Anaerobic exercise capacity is an important component of everyday activities in children. Children with chronic illnesses, on the other hand, have been found to have lower anaerobic exercise ability. As a result, for a study, researchers sought to evaluate the anaerobic exercise capacity of children with familial Mediterranean fever (FMF) with their healthy classmates. The study comprised 21 children with FMF (FMF group) and 21 physically comparable healthy individuals (control group). The Wingate Anaerobic Test was used to assess peak power, peak power/kg, average power, and average power.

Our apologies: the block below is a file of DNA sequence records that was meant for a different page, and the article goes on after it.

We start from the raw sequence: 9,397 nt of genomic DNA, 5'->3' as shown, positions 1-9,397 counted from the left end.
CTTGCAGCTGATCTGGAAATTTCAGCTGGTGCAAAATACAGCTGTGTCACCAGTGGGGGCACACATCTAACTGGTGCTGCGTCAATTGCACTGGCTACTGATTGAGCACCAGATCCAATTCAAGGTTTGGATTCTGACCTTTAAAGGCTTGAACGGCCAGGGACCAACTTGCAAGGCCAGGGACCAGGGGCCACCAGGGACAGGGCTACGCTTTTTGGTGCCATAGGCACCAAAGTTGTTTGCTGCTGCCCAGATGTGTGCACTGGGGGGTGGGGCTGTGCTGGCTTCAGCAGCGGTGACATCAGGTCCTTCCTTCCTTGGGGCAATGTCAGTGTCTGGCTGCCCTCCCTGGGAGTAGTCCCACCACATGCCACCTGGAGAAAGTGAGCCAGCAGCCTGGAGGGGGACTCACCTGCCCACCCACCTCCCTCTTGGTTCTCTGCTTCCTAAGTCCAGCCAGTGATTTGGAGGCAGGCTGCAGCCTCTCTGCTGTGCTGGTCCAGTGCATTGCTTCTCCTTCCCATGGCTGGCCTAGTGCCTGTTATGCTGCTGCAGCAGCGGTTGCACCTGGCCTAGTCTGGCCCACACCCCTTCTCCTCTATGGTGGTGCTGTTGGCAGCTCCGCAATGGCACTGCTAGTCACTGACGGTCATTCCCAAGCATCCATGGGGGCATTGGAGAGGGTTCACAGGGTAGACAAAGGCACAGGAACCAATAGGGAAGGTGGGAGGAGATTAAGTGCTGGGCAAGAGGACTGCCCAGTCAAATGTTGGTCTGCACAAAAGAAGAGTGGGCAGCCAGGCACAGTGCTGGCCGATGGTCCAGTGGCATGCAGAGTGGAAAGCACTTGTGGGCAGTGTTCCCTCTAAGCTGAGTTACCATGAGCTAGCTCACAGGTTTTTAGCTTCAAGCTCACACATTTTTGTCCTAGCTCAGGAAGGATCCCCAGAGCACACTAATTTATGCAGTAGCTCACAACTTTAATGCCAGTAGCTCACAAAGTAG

When compared with the FMF group, the peak power (FMF group: 254.8 W [IQR 25/75: 216.4/293.0 W] vs control group: 333.7 W [IQR 25/75: 241.3/570.5 W], P=0.009), peak power/kg (FMF group: 6.3 W/kg [IQR 25/75: 5.2/7.0 W/kg] vs control group: 7.0 W/kg [IQR 25/75: 6.1/8.6 W/kg], P=0.046), average power (FMF group: 186.0 W [IQR 25/75: 164.3/211.2 W] vs control group: 231.8 W [IQR 25/75: 181.8/338.1 W], P=0.006), and average power/kg (FMF group: 4.5 W/kg [IQR 25/75: 3.8/5.0 W/kg] vs control group: 5.1 W/kg [IQR 25/75: 4.2/5.9 W/kg], P=0.040) were higher. When compared to their healthy peers, children with FMF appeared to have lower anaerobic exercise ability.